#3 Improper Form
This ties into the above with shortened range of motion, improper form. The most concerning effect of improper form is the potential risk for significant injury. We really can’t stress enough how worrisome it is to see someone lean too forward in a squat, placing a huge stress on the back, or significantly round the back while performing a deadlift or bent over row. Repetitive improper form can potentially lead to major muscle pulls, slipped disks, and other damage. Not only are you increasing the risk for injury by performing the exercise with incorrect form, you are not getting the benefit of the true exercise.
Proper form takes a significant amount of practice and a good coach or trainer. Don’t try to learn the correct way to perform an exercise by watching your neighbor at the gym. Instead hire a professional, educated, and seasoned personal trainer to teach and guide you through the major movements and how to correctly execute them. By using proper form with all exercises, you are gaining the true benefits of the individual exercise as well as lessening your risk for injury.
#4 Too Much Cardio, Not Enough Weights
Not surprisingly, the cardio machines are always full at the gym. Cardio does have its place in workouts, and the intensity and duration are all dependent on the goal. However, many people skip the weights all together and solely focus on cardio. Regardless of the goal, weight lifting is important for everyone for various reasons. It can help to build muscle and strength and burn unwanted fat, build bone density, strengthen muscles that often get neglected and lessen the chance for potential injury. Obviously, these are just a few examples of the importance of weight training.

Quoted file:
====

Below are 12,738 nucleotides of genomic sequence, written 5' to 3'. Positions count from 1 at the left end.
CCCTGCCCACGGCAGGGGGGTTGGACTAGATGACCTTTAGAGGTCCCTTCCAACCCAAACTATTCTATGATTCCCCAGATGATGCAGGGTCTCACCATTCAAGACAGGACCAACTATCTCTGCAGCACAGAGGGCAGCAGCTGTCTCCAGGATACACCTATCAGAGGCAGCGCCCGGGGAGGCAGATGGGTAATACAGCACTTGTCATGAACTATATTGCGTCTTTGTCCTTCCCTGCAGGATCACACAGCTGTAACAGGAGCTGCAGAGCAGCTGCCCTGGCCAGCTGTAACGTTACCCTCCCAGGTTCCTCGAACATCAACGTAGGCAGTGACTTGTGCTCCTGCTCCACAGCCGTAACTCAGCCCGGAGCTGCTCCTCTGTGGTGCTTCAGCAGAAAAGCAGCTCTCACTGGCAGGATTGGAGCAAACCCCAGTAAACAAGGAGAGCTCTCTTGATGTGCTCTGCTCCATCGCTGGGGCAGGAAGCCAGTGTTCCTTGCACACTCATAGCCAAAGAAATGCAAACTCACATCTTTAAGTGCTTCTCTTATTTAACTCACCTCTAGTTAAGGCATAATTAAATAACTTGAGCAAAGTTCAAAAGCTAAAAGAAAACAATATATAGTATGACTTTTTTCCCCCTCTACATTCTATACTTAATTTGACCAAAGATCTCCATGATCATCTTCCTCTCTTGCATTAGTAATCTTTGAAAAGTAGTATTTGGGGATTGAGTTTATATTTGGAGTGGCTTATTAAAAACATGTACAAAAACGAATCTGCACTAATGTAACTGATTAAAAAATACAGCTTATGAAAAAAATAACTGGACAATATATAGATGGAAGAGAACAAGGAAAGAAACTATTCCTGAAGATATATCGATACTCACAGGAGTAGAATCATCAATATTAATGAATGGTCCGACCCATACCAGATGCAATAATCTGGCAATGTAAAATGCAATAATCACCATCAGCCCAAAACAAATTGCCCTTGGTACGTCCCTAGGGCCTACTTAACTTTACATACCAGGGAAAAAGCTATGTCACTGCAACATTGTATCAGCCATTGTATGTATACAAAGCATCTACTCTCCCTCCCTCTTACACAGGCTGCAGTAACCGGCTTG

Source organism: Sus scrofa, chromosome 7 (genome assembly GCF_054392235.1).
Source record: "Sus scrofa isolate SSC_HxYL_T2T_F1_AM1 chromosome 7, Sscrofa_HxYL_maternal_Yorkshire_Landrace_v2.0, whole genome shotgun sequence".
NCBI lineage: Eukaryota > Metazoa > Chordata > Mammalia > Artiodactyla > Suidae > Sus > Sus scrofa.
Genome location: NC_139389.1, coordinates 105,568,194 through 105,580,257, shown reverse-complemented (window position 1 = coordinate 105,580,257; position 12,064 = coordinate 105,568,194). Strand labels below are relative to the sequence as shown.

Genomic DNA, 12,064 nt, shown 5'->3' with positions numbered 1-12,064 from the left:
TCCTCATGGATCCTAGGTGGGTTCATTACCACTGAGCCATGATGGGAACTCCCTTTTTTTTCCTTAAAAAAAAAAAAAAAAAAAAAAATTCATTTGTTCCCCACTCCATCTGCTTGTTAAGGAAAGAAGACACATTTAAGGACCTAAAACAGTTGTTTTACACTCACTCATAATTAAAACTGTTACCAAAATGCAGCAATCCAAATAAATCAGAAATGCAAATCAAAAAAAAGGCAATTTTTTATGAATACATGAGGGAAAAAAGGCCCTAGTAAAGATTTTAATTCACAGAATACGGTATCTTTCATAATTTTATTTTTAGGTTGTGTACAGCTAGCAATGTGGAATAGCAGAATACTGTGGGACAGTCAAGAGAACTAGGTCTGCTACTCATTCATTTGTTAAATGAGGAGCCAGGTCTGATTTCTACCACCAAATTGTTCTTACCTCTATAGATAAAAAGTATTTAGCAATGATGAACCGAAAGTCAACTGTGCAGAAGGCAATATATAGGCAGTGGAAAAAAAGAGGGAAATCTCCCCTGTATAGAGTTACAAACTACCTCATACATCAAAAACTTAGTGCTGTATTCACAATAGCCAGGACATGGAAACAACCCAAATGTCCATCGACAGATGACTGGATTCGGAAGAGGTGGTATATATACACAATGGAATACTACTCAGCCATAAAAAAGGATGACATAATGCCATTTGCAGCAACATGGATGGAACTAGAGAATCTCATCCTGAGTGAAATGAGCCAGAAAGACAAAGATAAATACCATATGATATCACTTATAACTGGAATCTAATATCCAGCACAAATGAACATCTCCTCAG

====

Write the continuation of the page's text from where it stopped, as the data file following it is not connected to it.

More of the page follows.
Incorporate a balanced weight routine to work along side with your cardio training. To make sure you are following an efficient and safe program, enlist the help of a personal trainer or coach to help you work with weights and help you design a few workouts to do on your own. The right trainer can not only help you to incorporate weights into your training, but as mentioned above, can safely teach and guide your through proper form and technique. If done correctly, adding weights into your routine and shifting away from only doing cardio will help you reach your goals more quickly and efficiently, and leave you with a stronger, healthier, and more appealing physique.
#5 Too Much Small Talk, Not Enough Work
This one goes without much explanation. Work hard while you are at the gym, focus on why you are there, and optimize your time by cutting the small talk. If you don’t workout with headphones and are training alone, get a pair, they will help with people approaching you to chat. Leave the cellphone at home, put in your headphones, avoid the social temptations, get in, get it done, and get out. By focusing more on yourself and less on others, you will not only have more efficient workouts, but you will get your workout done more quickly and have more time for yourself and your family.